Today your PT is back. She meets the children. She is a bit of a kid herself. She immediately notices the devil sticks that Quinn brought to the gym with him. She is drawn to the devil sticks right away. She seizes the opportunity to do a bit of twirling with the sticks.
The children and I get to see you walk, climb stairs and strengthen your legs on the kinetron – a sort of sitting upright stair master. You also practice several transfers from various positions.
Walking requires a lot of concentration. You and your PT have to constantly be aware of where your left foot is. If you try to kick the left foot forward and it doesn’t go and you don’t notice it, you will fall when you try to take the next step with your right foot. As the PT says, “you have to watch carefully because when this happens you don’t have a leg to stand on.”
Lately you have been thinking that I should take a vacation. “Go somewhere by yourself or with the children but leave me here. You should just relax and not have to look after me.” Now you want your PT and I to go on a cruise together! “I’m not really a cruise-type tourist. I would rather go hiking.” Your PT agrees with me.
Last summer, we went for a hike up at Earltown. It was a wonderful day and the air was clear and fresh. The forest floor was covered with flowers. We had a good vigorous walk in the woods. How I long to know that hiking with you and the children is something that we can do together again.
You have different dreams for the future. “Someday I will qualify again for Boston. Then I will be running for all the right reasons.” This sounds a little like another attempt at bargaining but perhaps you are just stating the future as you see it.
While you are with the OT practicing transfers from chair to chair like a rather insane game of musical chairs, we drove out to Dingle Tower. The tower was closed so we went for a walk along the beach. It always amazes me that when you put a child on a beach, even in winter, they will find fun and joy somewhere in the sand. Today was no exception. Tara and Quinn skipped rocks, looked for sea glass and shell treasures and drew in the sand. Within thirty minutes Tara’s pockets were bulging with shells.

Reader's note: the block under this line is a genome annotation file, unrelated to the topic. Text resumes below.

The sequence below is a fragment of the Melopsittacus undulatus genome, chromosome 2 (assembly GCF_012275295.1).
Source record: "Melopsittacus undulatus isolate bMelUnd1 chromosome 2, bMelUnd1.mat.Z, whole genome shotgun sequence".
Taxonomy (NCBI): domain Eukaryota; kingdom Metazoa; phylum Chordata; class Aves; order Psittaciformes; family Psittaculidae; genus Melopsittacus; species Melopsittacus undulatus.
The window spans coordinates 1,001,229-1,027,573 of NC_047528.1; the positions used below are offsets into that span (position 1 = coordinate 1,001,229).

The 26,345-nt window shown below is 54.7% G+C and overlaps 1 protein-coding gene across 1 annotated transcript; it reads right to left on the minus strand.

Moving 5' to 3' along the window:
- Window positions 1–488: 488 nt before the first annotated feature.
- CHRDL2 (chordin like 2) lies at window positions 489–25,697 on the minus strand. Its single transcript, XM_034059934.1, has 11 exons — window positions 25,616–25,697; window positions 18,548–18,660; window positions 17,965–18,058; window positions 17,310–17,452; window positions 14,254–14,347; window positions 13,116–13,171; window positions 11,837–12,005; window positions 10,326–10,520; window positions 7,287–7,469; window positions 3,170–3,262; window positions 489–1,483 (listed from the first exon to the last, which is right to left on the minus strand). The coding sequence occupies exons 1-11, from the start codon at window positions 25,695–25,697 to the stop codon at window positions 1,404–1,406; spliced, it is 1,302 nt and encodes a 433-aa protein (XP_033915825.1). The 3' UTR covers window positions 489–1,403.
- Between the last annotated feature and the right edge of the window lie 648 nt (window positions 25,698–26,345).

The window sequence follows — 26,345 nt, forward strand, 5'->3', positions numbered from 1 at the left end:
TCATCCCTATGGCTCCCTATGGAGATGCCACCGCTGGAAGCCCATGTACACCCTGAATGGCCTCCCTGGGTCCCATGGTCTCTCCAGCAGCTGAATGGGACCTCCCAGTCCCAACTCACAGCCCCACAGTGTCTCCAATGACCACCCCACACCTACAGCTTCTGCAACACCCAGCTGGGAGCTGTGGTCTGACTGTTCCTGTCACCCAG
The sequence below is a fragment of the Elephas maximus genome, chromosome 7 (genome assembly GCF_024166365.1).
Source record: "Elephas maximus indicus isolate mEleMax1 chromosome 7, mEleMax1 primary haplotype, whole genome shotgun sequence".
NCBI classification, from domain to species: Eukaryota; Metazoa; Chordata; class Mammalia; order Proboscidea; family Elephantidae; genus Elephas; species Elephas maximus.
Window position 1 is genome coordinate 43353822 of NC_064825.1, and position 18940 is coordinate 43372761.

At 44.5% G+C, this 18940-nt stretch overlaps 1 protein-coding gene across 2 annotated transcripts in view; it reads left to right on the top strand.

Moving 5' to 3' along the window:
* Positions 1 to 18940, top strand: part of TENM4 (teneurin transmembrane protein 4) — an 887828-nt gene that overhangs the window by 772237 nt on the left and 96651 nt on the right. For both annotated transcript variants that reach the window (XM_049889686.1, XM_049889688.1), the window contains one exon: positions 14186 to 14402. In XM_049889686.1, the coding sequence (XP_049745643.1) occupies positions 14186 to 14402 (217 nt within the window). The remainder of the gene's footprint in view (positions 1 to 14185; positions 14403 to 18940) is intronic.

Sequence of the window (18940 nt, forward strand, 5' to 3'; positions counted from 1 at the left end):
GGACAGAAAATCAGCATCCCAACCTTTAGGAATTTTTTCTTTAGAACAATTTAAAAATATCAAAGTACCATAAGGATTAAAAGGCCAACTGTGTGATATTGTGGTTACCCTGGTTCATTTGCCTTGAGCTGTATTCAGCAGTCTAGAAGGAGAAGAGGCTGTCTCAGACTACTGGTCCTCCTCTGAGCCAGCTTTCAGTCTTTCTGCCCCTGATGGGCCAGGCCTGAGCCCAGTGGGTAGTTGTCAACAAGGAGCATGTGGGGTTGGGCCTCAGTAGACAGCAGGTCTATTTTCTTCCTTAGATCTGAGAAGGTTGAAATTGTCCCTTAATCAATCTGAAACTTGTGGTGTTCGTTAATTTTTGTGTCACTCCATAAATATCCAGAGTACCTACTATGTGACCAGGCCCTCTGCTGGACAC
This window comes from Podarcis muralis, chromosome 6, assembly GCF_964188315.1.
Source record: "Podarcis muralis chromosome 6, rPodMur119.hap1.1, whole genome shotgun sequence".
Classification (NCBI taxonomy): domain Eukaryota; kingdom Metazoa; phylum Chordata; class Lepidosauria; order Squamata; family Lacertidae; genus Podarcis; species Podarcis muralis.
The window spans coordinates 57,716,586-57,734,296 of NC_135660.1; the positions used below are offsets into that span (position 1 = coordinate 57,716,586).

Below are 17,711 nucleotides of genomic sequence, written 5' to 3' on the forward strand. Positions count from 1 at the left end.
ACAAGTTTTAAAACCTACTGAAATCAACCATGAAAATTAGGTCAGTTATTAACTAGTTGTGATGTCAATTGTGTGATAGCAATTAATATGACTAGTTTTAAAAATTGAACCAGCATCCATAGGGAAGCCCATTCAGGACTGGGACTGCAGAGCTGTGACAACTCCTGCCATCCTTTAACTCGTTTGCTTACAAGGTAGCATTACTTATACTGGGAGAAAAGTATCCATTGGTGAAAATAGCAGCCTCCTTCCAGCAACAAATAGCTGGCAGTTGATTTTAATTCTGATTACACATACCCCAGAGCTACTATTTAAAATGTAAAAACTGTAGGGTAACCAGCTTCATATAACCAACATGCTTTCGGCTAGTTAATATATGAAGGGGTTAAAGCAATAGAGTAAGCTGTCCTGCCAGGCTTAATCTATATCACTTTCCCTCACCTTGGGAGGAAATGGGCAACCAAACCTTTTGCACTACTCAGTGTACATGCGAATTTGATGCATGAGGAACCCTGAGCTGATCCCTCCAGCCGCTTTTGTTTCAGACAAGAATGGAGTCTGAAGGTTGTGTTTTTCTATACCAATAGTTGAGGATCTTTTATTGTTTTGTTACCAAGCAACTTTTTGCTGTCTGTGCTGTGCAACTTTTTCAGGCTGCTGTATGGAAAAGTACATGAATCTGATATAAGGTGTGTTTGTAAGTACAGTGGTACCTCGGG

As we started back to the NSRC, Tara states that she loves the ocean. “I am going to live by the sea when I grow up.” She said. “Don’t worry, you and Daddy can come visit.
After dinner tonight, we play a game. Jellybean poker. It’s fun playing together. It is really a math game that also teaches the talent of bluffing. You learn a lot about people when you play poker with them.
Quinn is a risk taker of the family. “After all, they are just jellybeans.” He says with a shrug. He is not much of a bluffer but then it’s hard to bluff when you get good cards all the time like he seems to.
Tara is much more reserved with her betting. Not so willing to take a chance on things. In no time she had her jellybeans all organized by colour in the order of the rainbow. Any bets that she did make were carefully colour coordinated.
You were the first one to loose all your jellybeans. I fell shortly after. Tara and Quinn loaned us jellybeans to stay in the game. Quinn cleaned up then proceeded to share his haul of jellybeans with Tara.
I brought the photo album for 2009 with us this week. I thought you might want to see what you had missed. Most of the pictures, taken after your stroke, were of you and the children in various hospital beds. The pictures show you at different stages of your recovery. Pictures showing you in all levels of consciousness. The picture that really caught your eye was the one I took a day after you surgery in the ICU.
Quinn wasn’t sure if he wanted to see you or not. He was worried that you might look scary. I took a picture of you from the non-surgical side so Quinn could see you before actually coming to your bed. You hardly recognized yourself in the picture. I think this is the first time that you really tried to imagine what our lives were like and how frightened we were.
Negative thoughts still circle around you today. You have been searching for something to do that is meaningful when you get home. You ask about working at the animal hospital.
We have worked together before in an animal hospital. That’s how we meet. But, working with animals is a fairly physical job and I don’t see what you would be able to do that is safe. I didn’t have to tell you that … Thank God. You came to that conclusion by yourself. The thought that you couldn’t even do something at the animal hospital made you weep.
I remind you that the most important work that you need to do is to work on your recovery. You still have some very important jobs that only you can do. Be a father, husband, son, brother and friend. This is your meaningful work now.